‘Extremist groups being legitimised to change social mindset’

Published January 5, 2016
Dr Ayesha Siddiqa, author and political commentator, speaks at a dialogue on ‘Religious extremism and Sindh’ organised by the Strengthening Participatory Organisation here on Monday.—INP
Dr Ayesha Siddiqa, author and political commentator, speaks at a dialogue on ‘Religious extremism and Sindh’ organised by the Strengthening Participatory Organisation here on Monday.—INP

HYDERABAD: Perturbed at the exceptional growth of madressahs on an identical pattern along major roads in Sindh, Dr Ayesha Siddiqa highlighted the need for building a strong narrative to counter extremist mindset and said the notion about religious extremist groups being mainstreamed under madressah reforms was weak.

“I am told they [outfits] are being mainstreamed but I say the fact is that they are ‘mainstreaming you’, as they are being legitimised to change social mindset,” she argued, while delivering a lecture on “Religious extremism and Sindh” on Monday.

The programme was organised by Strengthening Participatory Organisation (SPO) and the Human Rights Commission of Pakistan (HRCP) Special Task Force.

According to her, action against hate speech is part of the National Action Plan but it is seen that largely Ahmedi literature is seized, while other ‘shops’ are allowed to sell their products. Referring to the presence of Jamaat-ud-Dawa and outfits representing the Ahle Hadith school of thought in Sindh following the floods in recent years, she said their presence indicated that the government didn’t take action against them. She asserted that Jamaat-ud-Dawa was working under Falah-i-Insaniyat Foun­dation umbrella and expanding its network across Sindh. “They are changing narrative about themselves on their own. You can find people on social media who question if you discuss their [JuD] actual background. Hafiz Saeed is projected as Santa Claus as if he was doing good deeds, nothing else,” she said.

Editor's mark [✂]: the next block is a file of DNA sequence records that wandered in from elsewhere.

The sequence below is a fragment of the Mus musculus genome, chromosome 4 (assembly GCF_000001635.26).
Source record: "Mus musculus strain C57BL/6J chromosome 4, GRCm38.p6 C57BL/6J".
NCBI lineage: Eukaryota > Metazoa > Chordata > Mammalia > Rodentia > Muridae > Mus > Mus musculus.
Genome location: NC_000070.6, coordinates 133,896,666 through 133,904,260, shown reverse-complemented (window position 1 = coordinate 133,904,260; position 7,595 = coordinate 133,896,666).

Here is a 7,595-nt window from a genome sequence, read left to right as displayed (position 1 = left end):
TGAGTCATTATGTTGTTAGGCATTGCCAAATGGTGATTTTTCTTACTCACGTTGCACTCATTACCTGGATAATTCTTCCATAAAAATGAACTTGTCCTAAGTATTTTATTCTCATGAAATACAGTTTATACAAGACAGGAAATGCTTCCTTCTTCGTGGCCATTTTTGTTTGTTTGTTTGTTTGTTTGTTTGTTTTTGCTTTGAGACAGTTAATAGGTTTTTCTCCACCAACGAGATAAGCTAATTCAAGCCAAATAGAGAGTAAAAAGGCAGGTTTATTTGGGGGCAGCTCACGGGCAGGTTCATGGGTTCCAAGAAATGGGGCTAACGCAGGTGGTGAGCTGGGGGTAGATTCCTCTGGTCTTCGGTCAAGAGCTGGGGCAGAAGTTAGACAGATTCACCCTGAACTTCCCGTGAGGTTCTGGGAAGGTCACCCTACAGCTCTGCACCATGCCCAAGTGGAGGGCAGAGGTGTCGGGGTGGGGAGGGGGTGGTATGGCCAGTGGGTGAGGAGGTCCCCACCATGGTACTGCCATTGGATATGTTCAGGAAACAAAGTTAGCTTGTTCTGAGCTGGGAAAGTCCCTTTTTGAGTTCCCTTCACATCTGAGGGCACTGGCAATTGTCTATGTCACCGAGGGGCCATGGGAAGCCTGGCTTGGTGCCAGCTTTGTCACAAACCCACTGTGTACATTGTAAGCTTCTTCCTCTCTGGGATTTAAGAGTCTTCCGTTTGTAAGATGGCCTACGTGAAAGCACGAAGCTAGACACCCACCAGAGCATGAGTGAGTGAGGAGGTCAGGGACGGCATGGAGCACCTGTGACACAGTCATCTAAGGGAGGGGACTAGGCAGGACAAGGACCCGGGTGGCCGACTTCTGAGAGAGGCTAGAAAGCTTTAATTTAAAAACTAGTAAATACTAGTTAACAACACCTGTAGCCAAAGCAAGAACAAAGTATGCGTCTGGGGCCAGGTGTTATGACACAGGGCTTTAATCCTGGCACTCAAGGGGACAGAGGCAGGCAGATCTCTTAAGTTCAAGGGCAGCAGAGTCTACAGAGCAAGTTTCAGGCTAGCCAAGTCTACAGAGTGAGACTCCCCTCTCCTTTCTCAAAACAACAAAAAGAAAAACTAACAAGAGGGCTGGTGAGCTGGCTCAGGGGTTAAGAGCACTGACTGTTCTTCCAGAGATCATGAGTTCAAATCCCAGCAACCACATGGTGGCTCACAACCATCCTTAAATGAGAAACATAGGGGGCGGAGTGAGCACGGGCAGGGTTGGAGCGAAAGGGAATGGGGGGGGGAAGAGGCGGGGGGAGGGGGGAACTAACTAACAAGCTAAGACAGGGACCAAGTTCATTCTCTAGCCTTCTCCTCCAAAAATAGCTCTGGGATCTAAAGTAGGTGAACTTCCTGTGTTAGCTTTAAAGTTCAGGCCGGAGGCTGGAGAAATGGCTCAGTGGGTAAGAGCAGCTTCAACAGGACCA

JuD expanding network across Sindh, says Dr Siddiqa


Author of Military Inc, Dr Siddiqa said: “The business that started in 1979 has not come to an end, leading to the emergence of Taliban and ‘jihadis’. There are reports that people from Thatta left for Syria or 600 to 800 had gone from Faisalabad, too, while three to eight bodies have been received.”

Following the Army Public School tragedy, some groups were disciplined, she said, adding that Malik Ishaq was eliminated because he could have possibly joined hands with the militant Islamic State group.

About the identical pattern on which the seminaries are built, she said many of them were located off highways. “If it comes to blocking roads it can be done in a jiffy anywhere,” she said, while explaining one of the utilities of their location.

She said that political governments lacked plan to do something as “politicians are equally connected with the issue like state institutions”. Foreign policy was same except some minor restructuring, she opined, adding that it was yet to be seen what kind of changes pro-China policy would bring about.

‘Smart martial law’

About civil-military relations imbalance, she said she believed that a ‘smart martial law’ existed in Pakistan and the military did not need to directly control governance. Military institutions are intelligent and have found multiple ways for a diverse partnership. “They don’t need to come marching. They control strategic policy.